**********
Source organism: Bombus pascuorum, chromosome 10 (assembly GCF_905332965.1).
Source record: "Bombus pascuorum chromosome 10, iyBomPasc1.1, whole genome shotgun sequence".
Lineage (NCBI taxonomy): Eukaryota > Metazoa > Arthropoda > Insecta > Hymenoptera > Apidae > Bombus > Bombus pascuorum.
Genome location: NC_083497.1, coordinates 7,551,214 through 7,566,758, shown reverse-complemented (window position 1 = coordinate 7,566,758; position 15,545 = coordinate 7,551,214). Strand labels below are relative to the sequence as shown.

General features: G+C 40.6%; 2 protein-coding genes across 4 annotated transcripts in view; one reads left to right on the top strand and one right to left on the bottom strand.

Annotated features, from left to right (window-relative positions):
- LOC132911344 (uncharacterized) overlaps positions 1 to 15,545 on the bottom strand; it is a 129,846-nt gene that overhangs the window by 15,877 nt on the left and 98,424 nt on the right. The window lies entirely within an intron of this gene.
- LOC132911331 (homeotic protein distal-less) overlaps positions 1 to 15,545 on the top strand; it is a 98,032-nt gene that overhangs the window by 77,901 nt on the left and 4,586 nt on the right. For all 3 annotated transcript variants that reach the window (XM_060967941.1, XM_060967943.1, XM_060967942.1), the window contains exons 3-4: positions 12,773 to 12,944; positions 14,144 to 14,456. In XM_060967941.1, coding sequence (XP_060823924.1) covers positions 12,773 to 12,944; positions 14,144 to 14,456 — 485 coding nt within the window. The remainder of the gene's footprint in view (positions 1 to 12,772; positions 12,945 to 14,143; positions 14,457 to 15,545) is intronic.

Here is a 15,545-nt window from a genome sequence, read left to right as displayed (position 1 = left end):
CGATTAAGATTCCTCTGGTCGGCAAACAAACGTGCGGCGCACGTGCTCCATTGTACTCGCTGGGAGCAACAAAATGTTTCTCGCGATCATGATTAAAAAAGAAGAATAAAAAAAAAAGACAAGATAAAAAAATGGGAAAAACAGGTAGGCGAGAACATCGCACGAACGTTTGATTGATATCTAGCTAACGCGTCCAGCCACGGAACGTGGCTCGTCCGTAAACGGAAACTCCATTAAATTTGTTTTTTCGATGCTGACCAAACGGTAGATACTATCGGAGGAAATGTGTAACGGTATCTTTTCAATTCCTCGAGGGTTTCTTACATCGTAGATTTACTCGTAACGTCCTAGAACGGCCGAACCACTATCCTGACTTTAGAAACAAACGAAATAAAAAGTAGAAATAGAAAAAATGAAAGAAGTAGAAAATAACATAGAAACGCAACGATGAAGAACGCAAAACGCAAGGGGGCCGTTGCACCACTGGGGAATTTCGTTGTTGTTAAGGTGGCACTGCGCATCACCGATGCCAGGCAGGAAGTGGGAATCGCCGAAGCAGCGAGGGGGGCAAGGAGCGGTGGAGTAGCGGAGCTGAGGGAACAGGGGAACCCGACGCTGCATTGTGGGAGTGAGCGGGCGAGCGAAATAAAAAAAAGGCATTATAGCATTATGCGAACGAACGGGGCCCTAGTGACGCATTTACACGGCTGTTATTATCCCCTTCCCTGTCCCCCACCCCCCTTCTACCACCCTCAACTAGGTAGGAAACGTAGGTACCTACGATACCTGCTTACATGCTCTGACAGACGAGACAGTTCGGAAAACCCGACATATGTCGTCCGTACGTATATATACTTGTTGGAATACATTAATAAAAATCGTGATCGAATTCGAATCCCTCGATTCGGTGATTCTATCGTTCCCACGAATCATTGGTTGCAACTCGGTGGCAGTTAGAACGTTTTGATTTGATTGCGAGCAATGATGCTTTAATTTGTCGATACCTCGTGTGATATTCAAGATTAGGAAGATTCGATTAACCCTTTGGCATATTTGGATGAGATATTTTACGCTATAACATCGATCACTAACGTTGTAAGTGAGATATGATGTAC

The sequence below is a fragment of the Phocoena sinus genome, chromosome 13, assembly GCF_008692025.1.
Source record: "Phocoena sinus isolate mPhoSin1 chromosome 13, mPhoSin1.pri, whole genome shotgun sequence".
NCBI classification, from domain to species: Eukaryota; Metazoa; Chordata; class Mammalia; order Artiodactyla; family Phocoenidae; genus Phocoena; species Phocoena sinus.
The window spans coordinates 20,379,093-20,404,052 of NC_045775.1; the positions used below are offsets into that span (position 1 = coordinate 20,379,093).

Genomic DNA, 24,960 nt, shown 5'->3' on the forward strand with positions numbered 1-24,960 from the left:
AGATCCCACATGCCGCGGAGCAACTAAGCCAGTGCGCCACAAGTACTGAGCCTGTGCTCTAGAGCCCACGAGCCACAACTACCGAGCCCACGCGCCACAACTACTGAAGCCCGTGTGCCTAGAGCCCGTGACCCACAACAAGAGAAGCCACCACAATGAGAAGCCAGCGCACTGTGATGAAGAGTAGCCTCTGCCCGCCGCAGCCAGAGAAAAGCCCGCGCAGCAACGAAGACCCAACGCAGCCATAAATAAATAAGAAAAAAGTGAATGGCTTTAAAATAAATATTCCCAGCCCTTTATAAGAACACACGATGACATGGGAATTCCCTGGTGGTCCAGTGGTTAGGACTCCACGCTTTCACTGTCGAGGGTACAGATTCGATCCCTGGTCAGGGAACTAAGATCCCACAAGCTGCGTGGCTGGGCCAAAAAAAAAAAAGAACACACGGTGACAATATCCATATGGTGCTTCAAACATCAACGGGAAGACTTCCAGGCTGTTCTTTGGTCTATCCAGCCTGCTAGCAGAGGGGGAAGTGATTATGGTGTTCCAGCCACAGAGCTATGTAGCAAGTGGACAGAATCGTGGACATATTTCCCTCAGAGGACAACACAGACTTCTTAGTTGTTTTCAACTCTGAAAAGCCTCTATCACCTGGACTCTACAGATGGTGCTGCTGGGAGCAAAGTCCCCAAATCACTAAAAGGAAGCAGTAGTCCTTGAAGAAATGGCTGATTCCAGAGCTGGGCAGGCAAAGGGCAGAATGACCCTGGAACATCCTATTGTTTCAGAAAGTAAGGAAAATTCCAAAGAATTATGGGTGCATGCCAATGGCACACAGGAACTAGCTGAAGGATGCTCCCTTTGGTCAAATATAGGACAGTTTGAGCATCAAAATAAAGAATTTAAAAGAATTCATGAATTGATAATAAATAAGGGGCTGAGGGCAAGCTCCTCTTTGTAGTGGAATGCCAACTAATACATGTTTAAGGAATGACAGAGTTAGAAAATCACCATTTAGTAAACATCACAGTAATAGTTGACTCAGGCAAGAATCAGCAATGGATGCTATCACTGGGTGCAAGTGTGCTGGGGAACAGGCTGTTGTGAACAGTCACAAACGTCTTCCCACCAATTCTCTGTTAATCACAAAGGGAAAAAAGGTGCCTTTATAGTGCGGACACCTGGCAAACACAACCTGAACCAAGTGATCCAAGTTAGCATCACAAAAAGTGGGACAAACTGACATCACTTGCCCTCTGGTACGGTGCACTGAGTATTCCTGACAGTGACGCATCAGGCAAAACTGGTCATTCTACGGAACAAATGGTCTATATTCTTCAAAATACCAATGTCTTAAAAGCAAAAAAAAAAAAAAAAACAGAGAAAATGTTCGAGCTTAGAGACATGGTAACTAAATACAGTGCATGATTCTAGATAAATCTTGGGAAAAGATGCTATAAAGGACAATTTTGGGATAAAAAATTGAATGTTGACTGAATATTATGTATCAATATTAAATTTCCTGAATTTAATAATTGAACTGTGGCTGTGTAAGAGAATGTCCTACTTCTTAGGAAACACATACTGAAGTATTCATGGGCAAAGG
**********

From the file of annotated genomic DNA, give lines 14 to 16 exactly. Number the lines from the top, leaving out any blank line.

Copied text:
The window spans coordinates 20,379,093-20,404,052 of NC_045775.1; the positions used below are offsets into that span (position 1 = coordinate 20,379,093).

Genomic DNA, 24,960 nt, shown 5'->3' on the forward strand with positions numbered 1-24,960 from the left:
AGATCCCACATGCCGCGGAGCAACTAAGCCAGTGCGCCACAAGTACTGAGCCTGTGCTCTAGAGCCCACGAGCCACAACTACCGAGCCCACGCGCCACAACTACTGAAGCCCGTGTGCCTAGAGCCCGTGACCCACAACAAGAGAAGCCACCACAATGAGAAGCCAGCGCACTGTGATGAAGAGTAGCCTCTGCCCGCCGCAGCCAGAGAAAAGCCCGCGCAGCAACGAAGACCCAACGCAGCCATAAATAAATAAGAAAAAAGTGAATGGCTTTAAAATAAATATTCCCAGCCCTTTATAAGAACACACGATGACATGGGAATTCCCTGGTGGTCCAGTGGTTAGGACTCCACGCTTTCACTGTCGAGGGTACAGATTCGATCCCTGGTCAGGGAACTAAGATCCCACAAGCTGCGTGGCTGGGCCAAAAAAAAAAAAGAACACACGGTGACAATATCCATATGGTGCTTCAAACATCAACGGGAAGACTTCCAGGCTGTTCTTTGGTCTATCCAGCCTGCTAGCAGAGGGGGAAGTGATTATGGTGTTCCAGCCACAGAGCTATGTAGCAAGTGGACAGAATCGTGGACATATTTCCCTCAGAGGACAACACAGACTTCTTAGTTGTTTTCAACTCTGAAAAGCCTCTATCACCTGGACTCTACAGATGGTGCTGCTGGGAGCAAAGTCCCCAAATCACTAAAAGGAAGCAGTAGTCCTTGAAGAAATGGCTGATTCCAGAGCTGGGCAGGCAAAGGGCAGAATGACCCTGGAACATCCTATTGTTTCAGAAAGTAAGGAAAATTCCAAAGAATTATGGGTGCATGCCAATGGCACACAGGAACTAGCTGAAGGATGCTCCCTTTGGTCAAATATAGGACAGTTTGAGCATCAAAATAAAGAATTTAAAAGAATTCATGAATTGATAATAAATAAGGGGCTGAGGGCAAGCTCCTCTTTGTAGTGGAATGCCAACTAATACATGTTTAAGGAATGACAGAGTTAGAAAATCACCATTTAGTAAACATCACAGTAATAGTTGACTCAGGCAAGAATCAGCAATGGATGCTATCACTGGGTGCAAGTGTGCTGGGGAACAGGCTGTTGTGAACAGTCACAAACGTCTTCCCACCAATTCTCTGTTAATCACAAAGGGAAAAAAGGTGCCTTTATAGTGCGGACACCTGGCAAACACAACCTGAACCAAGTGATCCAAGTTAGCATCACAAAAAGTGGGACAAACTGACATCACTTGCCCTCTGGTACGGTGCACTGAGTATTCCTGACAGTGACGCATCAGGCAAAACTGGTCATTCTACGGAACAAATGGTCTATATTCTTCAAAATACCAATGTCTTAAAAGCAAAAAAAAAAAAAAAAACAGAGAAAATGTTCGAGCTTAGAGACATGGTAACTAAATACAGTGCATGATTCTAGATAAATCTTGGGAAAAGATGCTATAAAGGACAATTTTGGGATAAAAAATTGAATGTTGACTGAATATTATGTATCAATATTAAATTTCCTGAATTTAATAATTGAACTGTGGCTGTGTAAGAGAATGTCCTACTTCTTAGGAAACACATACTGAAGTATTCATGGGCAAAGG